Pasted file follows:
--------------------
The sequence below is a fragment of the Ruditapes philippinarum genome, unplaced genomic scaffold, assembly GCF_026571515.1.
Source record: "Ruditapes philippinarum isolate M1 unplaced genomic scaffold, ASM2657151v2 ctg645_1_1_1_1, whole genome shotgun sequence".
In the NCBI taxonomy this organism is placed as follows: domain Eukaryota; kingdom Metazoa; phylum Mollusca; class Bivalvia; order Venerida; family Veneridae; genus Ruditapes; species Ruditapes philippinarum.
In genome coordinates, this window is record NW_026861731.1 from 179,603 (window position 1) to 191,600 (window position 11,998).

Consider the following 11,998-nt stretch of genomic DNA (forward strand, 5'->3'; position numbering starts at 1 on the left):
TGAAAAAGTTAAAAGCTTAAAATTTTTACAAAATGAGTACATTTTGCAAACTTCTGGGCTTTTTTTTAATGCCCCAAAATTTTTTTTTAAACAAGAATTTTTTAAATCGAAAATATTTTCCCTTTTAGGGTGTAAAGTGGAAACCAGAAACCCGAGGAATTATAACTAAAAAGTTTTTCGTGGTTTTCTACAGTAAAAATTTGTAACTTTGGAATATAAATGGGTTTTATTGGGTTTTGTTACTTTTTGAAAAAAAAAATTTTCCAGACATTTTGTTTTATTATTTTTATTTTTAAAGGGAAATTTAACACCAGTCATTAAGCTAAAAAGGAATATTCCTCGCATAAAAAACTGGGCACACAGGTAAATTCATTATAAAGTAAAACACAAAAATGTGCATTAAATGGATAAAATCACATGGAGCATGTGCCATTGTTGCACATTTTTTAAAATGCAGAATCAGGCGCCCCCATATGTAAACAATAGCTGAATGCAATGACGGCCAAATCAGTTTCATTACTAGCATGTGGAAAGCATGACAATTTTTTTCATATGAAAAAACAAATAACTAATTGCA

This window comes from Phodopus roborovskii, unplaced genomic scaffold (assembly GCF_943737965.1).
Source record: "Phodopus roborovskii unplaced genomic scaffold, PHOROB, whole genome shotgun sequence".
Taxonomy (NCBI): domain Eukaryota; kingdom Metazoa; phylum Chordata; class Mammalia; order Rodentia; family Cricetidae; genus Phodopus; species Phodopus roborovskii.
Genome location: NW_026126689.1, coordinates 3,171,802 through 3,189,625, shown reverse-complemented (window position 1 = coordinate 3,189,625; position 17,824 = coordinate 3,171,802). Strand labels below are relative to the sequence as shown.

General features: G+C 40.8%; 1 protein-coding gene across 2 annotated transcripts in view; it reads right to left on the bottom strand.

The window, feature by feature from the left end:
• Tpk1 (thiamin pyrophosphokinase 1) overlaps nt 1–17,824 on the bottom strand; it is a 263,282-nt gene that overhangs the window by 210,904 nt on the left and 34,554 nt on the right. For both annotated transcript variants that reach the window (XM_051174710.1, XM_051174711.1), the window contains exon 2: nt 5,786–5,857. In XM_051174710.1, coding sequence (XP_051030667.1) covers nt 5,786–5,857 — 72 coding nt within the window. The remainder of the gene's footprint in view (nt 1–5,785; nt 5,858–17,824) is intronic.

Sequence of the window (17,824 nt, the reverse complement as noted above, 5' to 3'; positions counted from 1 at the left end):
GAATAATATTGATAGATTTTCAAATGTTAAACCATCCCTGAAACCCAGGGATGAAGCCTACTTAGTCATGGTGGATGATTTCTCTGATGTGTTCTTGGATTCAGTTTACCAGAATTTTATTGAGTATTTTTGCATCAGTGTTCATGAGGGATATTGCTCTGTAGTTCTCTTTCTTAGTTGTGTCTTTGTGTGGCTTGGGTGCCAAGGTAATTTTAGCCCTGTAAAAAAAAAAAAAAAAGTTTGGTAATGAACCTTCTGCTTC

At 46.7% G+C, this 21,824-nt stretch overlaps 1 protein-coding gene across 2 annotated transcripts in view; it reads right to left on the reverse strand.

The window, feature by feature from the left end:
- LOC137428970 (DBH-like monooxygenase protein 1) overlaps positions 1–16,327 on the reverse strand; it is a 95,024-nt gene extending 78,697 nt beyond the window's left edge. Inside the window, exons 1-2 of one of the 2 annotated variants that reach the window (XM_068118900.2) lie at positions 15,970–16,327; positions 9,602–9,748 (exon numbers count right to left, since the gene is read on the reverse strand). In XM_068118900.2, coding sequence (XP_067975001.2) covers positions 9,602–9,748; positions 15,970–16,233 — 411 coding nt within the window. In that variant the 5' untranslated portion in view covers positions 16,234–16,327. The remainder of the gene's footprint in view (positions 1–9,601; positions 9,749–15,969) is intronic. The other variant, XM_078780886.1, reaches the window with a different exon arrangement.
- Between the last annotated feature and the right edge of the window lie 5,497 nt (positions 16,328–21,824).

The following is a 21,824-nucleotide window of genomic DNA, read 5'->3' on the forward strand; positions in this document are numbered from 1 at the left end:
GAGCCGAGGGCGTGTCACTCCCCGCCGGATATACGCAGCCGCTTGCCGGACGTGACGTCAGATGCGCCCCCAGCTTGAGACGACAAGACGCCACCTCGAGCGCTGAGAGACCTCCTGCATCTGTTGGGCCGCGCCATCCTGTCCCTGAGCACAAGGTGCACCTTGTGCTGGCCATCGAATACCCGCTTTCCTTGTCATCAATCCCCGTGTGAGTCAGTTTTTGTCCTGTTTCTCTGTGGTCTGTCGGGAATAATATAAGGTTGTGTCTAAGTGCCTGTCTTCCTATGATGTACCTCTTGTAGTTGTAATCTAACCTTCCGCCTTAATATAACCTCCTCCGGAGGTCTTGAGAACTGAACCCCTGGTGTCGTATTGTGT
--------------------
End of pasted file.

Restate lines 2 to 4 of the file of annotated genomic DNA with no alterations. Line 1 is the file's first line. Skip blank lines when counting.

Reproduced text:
Source record: "Ruditapes philippinarum isolate M1 unplaced genomic scaffold, ASM2657151v2 ctg645_1_1_1_1, whole genome shotgun sequence".
In the NCBI taxonomy this organism is placed as follows: domain Eukaryota; kingdom Metazoa; phylum Mollusca; class Bivalvia; order Venerida; family Veneridae; genus Ruditapes; species Ruditapes philippinarum.
In genome coordinates, this window is record NW_026861731.1 from 179,603 (window position 1) to 191,600 (window position 11,998).